Now that three races have passed, giving the paddock time to digest the news of Casey Stoner’s shock decision to retire and consider what effect it will have on the future line up of the MotoGP grid. The riders’ representatives have been very busy at the past few races, putting out feelers to factories and teams, weighing up opportunities and gauging the market value of their riders. With summer approaching, Silly Season for the 2013 Championship is very much open.
Two more decisions have accelerated developments, and drawn the lines of the 2013 season a little more clearly. Firstly, Jorge Lorenzo’s decision to stay with Yamaha for next season – “if Jorge wants to win championships,” said Lorenzo’s team boss Wilco Zeelenberg at Barcelona, “his best option is to stay at Yamaha.” The strength of the team and the state of the bike do seem to have been the key criteria for Lorenzo’s decision, the Spaniard opting for performance over financial gain.
The second development is the dropping of the Rookie Rule, preventing newcomers into the MotoGP class from going straight to the factory teams. The rule was popular with some team owners, but it also created major headaches for them: a big-name rookie like Marc Marquez does not come alone, but brings a small army of sponsors, advisers, mechanics, and assorted hangers on.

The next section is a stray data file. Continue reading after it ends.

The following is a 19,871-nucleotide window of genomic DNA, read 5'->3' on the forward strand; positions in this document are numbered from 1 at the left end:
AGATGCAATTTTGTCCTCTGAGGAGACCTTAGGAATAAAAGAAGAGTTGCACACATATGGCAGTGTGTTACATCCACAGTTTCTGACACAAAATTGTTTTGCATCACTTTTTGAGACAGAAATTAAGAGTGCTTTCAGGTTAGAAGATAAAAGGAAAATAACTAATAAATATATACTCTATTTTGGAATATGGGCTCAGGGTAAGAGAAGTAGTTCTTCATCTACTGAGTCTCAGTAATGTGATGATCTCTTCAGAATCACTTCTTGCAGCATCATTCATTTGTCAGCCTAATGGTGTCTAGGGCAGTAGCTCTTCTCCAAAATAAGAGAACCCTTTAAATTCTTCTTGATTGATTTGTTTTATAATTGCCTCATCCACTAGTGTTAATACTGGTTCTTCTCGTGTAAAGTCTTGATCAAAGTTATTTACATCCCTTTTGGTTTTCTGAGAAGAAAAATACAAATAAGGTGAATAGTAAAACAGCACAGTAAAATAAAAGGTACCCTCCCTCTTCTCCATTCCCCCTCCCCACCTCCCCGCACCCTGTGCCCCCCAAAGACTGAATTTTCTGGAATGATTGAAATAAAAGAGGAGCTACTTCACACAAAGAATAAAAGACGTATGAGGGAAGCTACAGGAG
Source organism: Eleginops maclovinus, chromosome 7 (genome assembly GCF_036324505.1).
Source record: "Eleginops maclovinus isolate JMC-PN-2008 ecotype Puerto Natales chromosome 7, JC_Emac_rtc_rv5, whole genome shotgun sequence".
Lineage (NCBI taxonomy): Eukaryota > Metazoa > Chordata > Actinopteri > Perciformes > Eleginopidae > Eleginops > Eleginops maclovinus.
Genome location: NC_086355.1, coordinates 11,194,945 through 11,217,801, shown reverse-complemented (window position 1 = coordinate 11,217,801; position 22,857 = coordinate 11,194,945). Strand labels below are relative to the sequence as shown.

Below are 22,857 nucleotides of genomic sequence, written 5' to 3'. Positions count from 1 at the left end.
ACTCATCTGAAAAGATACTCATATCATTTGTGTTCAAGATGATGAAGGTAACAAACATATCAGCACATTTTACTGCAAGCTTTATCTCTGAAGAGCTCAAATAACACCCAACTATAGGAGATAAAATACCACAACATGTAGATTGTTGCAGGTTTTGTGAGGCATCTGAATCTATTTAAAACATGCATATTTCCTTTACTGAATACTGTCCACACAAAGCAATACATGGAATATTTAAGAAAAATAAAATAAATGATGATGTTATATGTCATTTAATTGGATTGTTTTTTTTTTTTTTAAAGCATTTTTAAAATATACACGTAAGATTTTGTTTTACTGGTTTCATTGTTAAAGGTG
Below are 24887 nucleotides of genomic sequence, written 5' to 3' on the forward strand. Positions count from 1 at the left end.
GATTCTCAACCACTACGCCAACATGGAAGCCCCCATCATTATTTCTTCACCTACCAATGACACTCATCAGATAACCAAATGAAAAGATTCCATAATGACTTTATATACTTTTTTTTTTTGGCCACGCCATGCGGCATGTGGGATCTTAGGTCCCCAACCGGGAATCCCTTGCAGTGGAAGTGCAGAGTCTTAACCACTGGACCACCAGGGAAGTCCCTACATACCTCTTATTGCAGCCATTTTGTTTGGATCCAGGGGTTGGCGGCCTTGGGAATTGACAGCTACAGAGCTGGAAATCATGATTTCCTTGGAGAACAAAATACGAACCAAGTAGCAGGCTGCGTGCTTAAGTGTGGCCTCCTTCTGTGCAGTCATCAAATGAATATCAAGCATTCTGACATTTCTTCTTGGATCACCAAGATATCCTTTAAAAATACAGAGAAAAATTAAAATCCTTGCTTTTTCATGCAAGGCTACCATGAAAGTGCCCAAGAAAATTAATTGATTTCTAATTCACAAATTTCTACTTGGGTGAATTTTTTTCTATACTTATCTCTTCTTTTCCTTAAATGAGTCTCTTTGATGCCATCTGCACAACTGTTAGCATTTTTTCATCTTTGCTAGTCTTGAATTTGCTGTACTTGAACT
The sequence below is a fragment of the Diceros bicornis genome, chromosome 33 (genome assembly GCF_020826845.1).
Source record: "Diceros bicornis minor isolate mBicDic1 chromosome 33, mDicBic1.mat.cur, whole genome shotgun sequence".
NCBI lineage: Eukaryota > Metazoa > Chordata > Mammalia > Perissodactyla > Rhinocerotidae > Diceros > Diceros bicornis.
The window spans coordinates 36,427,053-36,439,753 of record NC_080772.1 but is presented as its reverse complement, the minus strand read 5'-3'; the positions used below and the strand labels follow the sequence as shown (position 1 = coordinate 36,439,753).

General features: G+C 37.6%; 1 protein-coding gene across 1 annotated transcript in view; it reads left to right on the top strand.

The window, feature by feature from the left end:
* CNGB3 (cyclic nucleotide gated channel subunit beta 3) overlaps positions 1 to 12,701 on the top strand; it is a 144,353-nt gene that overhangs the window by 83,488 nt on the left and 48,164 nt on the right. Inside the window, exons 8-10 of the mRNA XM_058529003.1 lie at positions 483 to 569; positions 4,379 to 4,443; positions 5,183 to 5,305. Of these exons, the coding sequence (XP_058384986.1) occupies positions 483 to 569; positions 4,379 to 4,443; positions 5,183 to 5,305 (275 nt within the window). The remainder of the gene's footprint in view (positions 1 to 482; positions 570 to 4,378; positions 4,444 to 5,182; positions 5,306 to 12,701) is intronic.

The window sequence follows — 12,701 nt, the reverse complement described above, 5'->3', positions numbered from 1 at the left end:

Room has to be made for these people and these sponsors, and long-term relationships have to be put aside to make way for them, which team managers then have to try to reestablish a year later once the rookie has gone. The abolition of the Rookie Rule clears the way for Marc Marquez to enter the Repsol Honda team, but it also opens up opportunities for other rookies at Yamaha or Ducati.
With these developments in mind, we can start to take a look at the current state of the market, the range of options open to riders in MotoGP, and what bikes may be on the grid for next season.